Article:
What a beautiful thing is to find clarity, especially coming out of darkness…
Today, I am happy. The promise of spring pierces through a long winter and warms me as I sit to write this in my favorite West Village cafe. It’s been one week since having produced the third annual Big Love Weekend, and for the first time, I feel like I’m landing safely on the other side.
What a great feeling, to find your purpose in life, your calling, and wham bam, you’re living your dream life! That has not always been my story…
It’s funny how the various manifestations of our individual stories through social media, the choices we make regarding how others are permitted to see our lives unfolding through pretty pictures and clever posts, can differ so vastly from the reality of a situation. Yes, I lived at an ashram where I learned to teach yoga and have since developed my devotion to practicing Karma Yoga — selfless service — and yes, being in community through love and service is my calling in life and a source of true happiness. But, throughout the story I was telling the world, one integral element had been missing all along, one key ingredient omitted: I’d neglected to develop a real sense of self-love, self-worth, and true self-care. That realization has only been the beginning of what I’m sure will be a lifelong challenge. The journey that has brought me to this delicate and hard-earned place of inner peace has been wrought with countless ups and downs. It has taken me to the peaks and recesses of both light and darkness. I’ve felt integrated and connected to myself, and as far away from my core as one can get.
But the more I learn to trust the process and allow myself to be vulnerable, to accept myself exactly as I am in this moment, to ask for help when I need it, and to fearlessly share the authentic version of my story, the human one complete with its blemishes — the closer I get to living my purpose and embodying my truth.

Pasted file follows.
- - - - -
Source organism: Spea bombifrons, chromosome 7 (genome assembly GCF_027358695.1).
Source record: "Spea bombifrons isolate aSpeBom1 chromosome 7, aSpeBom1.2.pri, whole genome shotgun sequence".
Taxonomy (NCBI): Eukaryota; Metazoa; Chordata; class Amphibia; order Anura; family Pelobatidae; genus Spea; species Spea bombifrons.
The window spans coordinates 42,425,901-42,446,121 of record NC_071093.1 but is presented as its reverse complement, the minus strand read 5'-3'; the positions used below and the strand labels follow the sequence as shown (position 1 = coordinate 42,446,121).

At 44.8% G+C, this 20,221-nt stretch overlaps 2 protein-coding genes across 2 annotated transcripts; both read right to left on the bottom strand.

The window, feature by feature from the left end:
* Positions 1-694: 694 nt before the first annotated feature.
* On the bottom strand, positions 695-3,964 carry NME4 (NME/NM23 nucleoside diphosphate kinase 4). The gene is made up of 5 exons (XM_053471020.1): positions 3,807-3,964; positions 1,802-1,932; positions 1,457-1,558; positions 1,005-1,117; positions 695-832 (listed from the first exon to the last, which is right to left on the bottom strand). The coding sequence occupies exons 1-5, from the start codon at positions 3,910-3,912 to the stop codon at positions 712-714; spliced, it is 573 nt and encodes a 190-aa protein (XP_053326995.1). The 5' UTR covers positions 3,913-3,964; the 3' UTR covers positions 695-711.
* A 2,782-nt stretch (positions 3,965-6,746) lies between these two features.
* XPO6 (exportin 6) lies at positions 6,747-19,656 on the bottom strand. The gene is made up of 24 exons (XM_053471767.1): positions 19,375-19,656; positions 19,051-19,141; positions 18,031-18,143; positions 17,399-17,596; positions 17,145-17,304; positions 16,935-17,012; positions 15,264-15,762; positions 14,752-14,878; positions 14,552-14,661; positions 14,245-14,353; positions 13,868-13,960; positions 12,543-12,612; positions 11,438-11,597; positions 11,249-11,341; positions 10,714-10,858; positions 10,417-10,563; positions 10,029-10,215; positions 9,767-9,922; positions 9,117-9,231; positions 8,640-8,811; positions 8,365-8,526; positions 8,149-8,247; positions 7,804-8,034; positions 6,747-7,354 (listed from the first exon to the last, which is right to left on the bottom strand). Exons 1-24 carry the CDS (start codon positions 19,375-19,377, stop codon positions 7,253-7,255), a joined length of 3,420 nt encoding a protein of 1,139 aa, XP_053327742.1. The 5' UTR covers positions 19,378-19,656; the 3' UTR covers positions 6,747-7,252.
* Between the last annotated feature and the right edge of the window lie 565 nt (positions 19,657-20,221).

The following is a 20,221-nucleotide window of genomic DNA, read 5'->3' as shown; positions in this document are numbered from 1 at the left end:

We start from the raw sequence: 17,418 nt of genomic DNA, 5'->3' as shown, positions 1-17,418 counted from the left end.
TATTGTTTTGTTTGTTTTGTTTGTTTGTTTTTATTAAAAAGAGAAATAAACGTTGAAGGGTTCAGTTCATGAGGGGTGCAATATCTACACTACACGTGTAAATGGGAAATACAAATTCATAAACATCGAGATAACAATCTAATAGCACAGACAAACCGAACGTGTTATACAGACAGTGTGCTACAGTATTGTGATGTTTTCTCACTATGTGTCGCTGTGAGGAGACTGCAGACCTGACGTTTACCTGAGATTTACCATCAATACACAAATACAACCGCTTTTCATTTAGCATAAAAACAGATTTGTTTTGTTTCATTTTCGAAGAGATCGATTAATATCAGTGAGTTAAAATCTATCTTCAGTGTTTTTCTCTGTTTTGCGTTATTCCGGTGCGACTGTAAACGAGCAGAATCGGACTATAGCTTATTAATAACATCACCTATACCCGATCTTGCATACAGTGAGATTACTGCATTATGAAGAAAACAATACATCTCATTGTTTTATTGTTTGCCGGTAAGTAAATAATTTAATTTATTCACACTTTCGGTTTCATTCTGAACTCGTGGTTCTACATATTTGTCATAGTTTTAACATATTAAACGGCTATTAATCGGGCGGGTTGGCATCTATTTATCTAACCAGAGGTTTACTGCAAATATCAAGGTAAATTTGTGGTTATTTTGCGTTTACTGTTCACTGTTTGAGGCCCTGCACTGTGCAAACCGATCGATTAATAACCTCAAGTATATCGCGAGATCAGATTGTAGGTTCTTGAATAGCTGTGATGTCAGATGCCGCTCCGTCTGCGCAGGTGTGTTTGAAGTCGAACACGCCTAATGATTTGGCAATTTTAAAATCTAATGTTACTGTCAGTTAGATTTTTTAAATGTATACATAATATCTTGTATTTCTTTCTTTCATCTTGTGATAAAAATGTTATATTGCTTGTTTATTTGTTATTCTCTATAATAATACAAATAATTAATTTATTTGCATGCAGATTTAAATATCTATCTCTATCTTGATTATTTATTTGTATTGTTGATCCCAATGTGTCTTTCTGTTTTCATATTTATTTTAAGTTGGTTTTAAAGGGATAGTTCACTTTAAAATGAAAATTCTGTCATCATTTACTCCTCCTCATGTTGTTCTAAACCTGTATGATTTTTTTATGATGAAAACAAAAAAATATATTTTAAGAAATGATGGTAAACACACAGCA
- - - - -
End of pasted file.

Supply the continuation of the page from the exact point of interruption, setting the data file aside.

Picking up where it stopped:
The latest chapter of my story starts in 2011, when I was diagnosed with HIV. I was in recovery from drug addiction at a rehabilitation facility when the diagnosis was pronounced, and I couldn’t have imagined feeling weaker or more compromised than I did in that moment. What that moment served to do, however, was to humble me beyond recognition, allowing me to occupy a place of genuine release and to dismantle my notions regarding my identity up until that point. I released my preconceptions about yoga. The practice of yoga as a series of asanas were slowly replaced with the deeper, more spiritual substance within it, the art of letting go and of accepting.
When I returned to New York City, I’d been irreversibly changed. Riding the train down from Canada was a pivotal experience, terrorized by the notion of facing off with my old life. I was “supposed” to have gone on to open a yoga studio in San Francisco, not fallen prey to something as crude and ugly as drug addiction, let alone become dirtied by such a disease. That wasn’t the blueprint.